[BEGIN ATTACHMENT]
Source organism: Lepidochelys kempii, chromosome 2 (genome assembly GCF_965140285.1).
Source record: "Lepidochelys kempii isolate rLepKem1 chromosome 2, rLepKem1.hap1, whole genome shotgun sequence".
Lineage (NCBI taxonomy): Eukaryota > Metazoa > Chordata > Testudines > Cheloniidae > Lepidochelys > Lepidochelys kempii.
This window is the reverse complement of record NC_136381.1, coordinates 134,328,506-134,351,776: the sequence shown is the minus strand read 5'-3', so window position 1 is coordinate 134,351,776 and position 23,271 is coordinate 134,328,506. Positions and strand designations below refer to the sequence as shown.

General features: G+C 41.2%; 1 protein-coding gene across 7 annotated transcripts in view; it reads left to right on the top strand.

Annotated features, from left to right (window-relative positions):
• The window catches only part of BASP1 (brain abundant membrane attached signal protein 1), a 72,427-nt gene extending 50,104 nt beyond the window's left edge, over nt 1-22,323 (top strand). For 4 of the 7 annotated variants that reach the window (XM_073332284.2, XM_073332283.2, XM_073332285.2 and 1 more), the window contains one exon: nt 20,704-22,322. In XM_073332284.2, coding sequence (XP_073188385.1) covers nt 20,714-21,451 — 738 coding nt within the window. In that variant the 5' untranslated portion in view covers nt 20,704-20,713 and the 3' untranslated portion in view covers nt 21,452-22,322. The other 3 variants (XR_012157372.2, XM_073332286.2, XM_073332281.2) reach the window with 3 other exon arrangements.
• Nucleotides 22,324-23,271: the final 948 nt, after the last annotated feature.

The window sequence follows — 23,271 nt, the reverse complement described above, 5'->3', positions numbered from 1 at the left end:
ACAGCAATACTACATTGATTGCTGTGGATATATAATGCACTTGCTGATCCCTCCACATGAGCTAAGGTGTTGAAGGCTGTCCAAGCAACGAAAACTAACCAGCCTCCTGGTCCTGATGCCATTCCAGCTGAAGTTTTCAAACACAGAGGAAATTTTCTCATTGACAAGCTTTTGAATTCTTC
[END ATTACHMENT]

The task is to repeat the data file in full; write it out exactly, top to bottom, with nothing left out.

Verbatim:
Source organism: Lepidochelys kempii, chromosome 2 (genome assembly GCF_965140285.1).
Source record: "Lepidochelys kempii isolate rLepKem1 chromosome 2, rLepKem1.hap1, whole genome shotgun sequence".
Lineage (NCBI taxonomy): Eukaryota > Metazoa > Chordata > Testudines > Cheloniidae > Lepidochelys > Lepidochelys kempii.
This window is the reverse complement of record NC_136381.1, coordinates 134,328,506-134,351,776: the sequence shown is the minus strand read 5'-3', so window position 1 is coordinate 134,351,776 and position 23,271 is coordinate 134,328,506. Positions and strand designations below refer to the sequence as shown.

General features: G+C 41.2%; 1 protein-coding gene across 7 annotated transcripts in view; it reads left to right on the top strand.

Annotated features, from left to right (window-relative positions):
• The window catches only part of BASP1 (brain abundant membrane attached signal protein 1), a 72,427-nt gene extending 50,104 nt beyond the window's left edge, over nt 1-22,323 (top strand). For 4 of the 7 annotated variants that reach the window (XM_073332284.2, XM_073332283.2, XM_073332285.2 and 1 more), the window contains one exon: nt 20,704-22,322. In XM_073332284.2, coding sequence (XP_073188385.1) covers nt 20,714-21,451 — 738 coding nt within the window. In that variant the 5' untranslated portion in view covers nt 20,704-20,713 and the 3' untranslated portion in view covers nt 21,452-22,322. The other 3 variants (XR_012157372.2, XM_073332286.2, XM_073332281.2) reach the window with 3 other exon arrangements.
• Nucleotides 22,324-23,271: the final 948 nt, after the last annotated feature.

The window sequence follows — 23,271 nt, the reverse complement described above, 5'->3', positions numbered from 1 at the left end:
ACAGCAATACTACATTGATTGCTGTGGATATATAATGCACTTGCTGATCCCTCCACATGAGCTAAGGTGTTGAAGGCTGTCCAAGCAACGAAAACTAACCAGCCTCCTGGTCCTGATGCCATTCCAGCTGAAGTTTTCAAACACAGAGGAAATTTTCTCATTGACAAGCTTTTGAATTCTTC